A number of systemic and rheumatoid disorders play a role of causal factor and can contribute to inflammatory/degenerative arthropathy and ID. Since systemic disorders affect the structure and function of articular tissues, TMJ of the patients with systemic arthropathy may fail under normal joint loads. Thus, clinicians should be aware of this issue when considering patient management. The examples of systemic disorders, which can cause ID, include rheumatoid arthritis, psoriatic arthritis, juvenile idiopathic arthritis, pseudogout, ankylosing spondylitis, polymyalgia rheumatica, chondrocalcinosis, Ehler-Danlos syndrome, Lyme disease, lupus erythematosus, and other connective tissue disorders [2, 9, 10]. For these patients, management of systemic disorders is essential for the treatment of TMJ ID and requires coordination between a maxillofacial surgeon and a rheumatologist. Conservative therapies and arthrocentesis or arthroscopy can relieve symptoms. Moreover, arthroscopic biopsy led to the diagnosis.

3.3. Localized arthropathy

This term describes an articular disorder that is atypical and not caused by joint overloading or systemic disease. A localized atypical arthropathy usually affects one joint only. The clinical signs and symptoms are nonspecific and include joint pain, noise, limited function, and changes in the occlusion. The imaging techniques and arthroscopic biopsy show unusual findings (multiple loose calcifications or synovial effusions) and confirm the diagnosis. The localized arthropathy of TMJ can be summarized as follows: osteochondroma, synovial chondromatosis, crystal deposition disease, and synovial cyst. The localized arthropathies may cause or mimic TMJ ID. The secondary inflammatory component from neighboring regions (otitis, tonsillitis, and maxillary sinusitis) can affect TMJ and cause ID [2, 11]. The correct diagnosis is crucial in these kinds of disorders and treatment usually includes arthroscopy or arthrotomy.

4. Diagnosis of internal derangement of temporomandibular joint

4.1. History and physical examination

Complete medical history, clinical, and radiological examinations are essential for correct diagnosis. The most frequent signs and symptoms related to ID are pain on TMJ region, decrease in mouth opening (the normal values of maximum inter-incisal mouth opening are between 35 and 50 mm) and laterotrusive movements (the normal values of the ipsi- and contra-lateral movements of the joint are between 5 and 10 mm), TMJ noise (clicking and crepitation), intermittent lock of the joint, deflexion or deviation of the mandible during mouth opening [5]. The tenderness of the masticatory muscles may accompany.

4.2. Imaging methods

Imaging of TMJ is necessary to establish the proper diagnosis, to select the appropriate treatment, and to assess the treatment results. For imaging purposes, the following contemporary techniques are frequently used.

4.2.1. Panoramic radiography or arthrography

Orthopantomography (OPG) and/or arthrography are used to assess hard tissues of TMJ including condyle, glenoid fossa, and articular eminence. For detailed examination, computed tomography (CT)/cone-beam computed tomography (CBCT) is preferred.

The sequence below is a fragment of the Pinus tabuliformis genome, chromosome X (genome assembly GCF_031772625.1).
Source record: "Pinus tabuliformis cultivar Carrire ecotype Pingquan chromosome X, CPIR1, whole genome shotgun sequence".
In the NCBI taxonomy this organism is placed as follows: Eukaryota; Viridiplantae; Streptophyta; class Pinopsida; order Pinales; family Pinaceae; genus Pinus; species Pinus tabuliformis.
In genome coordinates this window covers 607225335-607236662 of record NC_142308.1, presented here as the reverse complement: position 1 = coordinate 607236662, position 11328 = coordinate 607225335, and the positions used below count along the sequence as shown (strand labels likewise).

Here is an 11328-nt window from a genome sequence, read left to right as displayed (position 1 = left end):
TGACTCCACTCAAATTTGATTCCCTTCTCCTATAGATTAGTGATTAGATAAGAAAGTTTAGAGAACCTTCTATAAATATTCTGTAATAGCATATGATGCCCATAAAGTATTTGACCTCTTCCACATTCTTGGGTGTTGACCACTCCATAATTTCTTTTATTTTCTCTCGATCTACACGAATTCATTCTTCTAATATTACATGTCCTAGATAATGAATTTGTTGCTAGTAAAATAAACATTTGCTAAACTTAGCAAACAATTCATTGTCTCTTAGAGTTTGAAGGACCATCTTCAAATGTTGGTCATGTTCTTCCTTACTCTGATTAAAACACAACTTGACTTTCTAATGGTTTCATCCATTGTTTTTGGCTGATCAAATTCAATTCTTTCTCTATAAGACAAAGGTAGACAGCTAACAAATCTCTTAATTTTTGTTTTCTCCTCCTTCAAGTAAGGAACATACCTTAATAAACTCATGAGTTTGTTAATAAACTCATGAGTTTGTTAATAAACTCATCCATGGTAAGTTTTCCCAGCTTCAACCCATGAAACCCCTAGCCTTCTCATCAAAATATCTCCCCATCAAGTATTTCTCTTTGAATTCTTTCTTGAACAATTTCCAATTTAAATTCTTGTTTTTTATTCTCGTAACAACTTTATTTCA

4.2.2. Computed tomography or cone-beam computed tomography

CT or CBCT is useful to assess bone abnormalities such as ankylosis, degenerative changes, osteoarthritis, growth abnormalities, fractures, and tumors. A stereolithographic model of a patient’s TMJ skeleton can be prefabricated using three-dimensional (3D) technology for reconstructive purposes.

4.2.3. Magnetic resonance imaging

MRI is the standard imaging technique for visualization of TMJ. It is used to assess retrodiscal tissue, disc position and morphology, displacement and reduction of the disc, bone marrow changes, degenerative involvements, and joint effusion [12]. Recently, the potential use of MRI-CBCT image fusion technique was introduced in order to improve the reliability and accuracy of assessment of disc positions [13]. Contemporarily, real-time MRI imaging of TMJ allows comprehensive data about the dynamics of all articular structures during jaw movement and offers more reliable diagnosis for ID of TMJ [14]. MRI is contraindicated in claustrophobic patients and those with pacemakers.

4.2.4. Single photon emission computed tomography

This technique is used to detect metabolic activity and inflammation on the joint structures. The single photon emission computed tomography (SPECT) can be used for conventional evaluation of osteoarthritis of TMJ (which is the further stage of ID) [15].

4.2.5. Electromyography

This method is used to assess masticatory and cervical muscles’ activities when bruxism or muscle-mediated joint overload is suspected as a causal factor for TMD [16].

4.2.6. Ultrasonography

The ultrasonography (USG) is used as an alternative imaging technique for the diagnosis of TMD. On USG images, condyle and glenoid fossa are hyperechoic (high reflection of sound waves) and appear white, bone marrow is hypoechoic (low reflection of sound waves) and appears black, connective tissues (joint capsule and retrodiscal tissue) and muscles (lateral pterygoid and masseter muscles) are isoechoic (intermediate reflection) and appear heterogeneously gray, and the disc appears as a thin area of hyperechogenity surrounded by a hypoechoic halo [17]. Diagnostic accuracy of USG was reported to be 54–100% for disc displacement, 72–95% for joint effusion, and 56–93% for osteoarthrosis [17]. The USG can be used to assess the thickness of the masticatory muscles in order to evaluate their causal effects for TMD [18]. Moreover, USG can also be used as an image guide for injection into the superior and lower joint space [19, 20].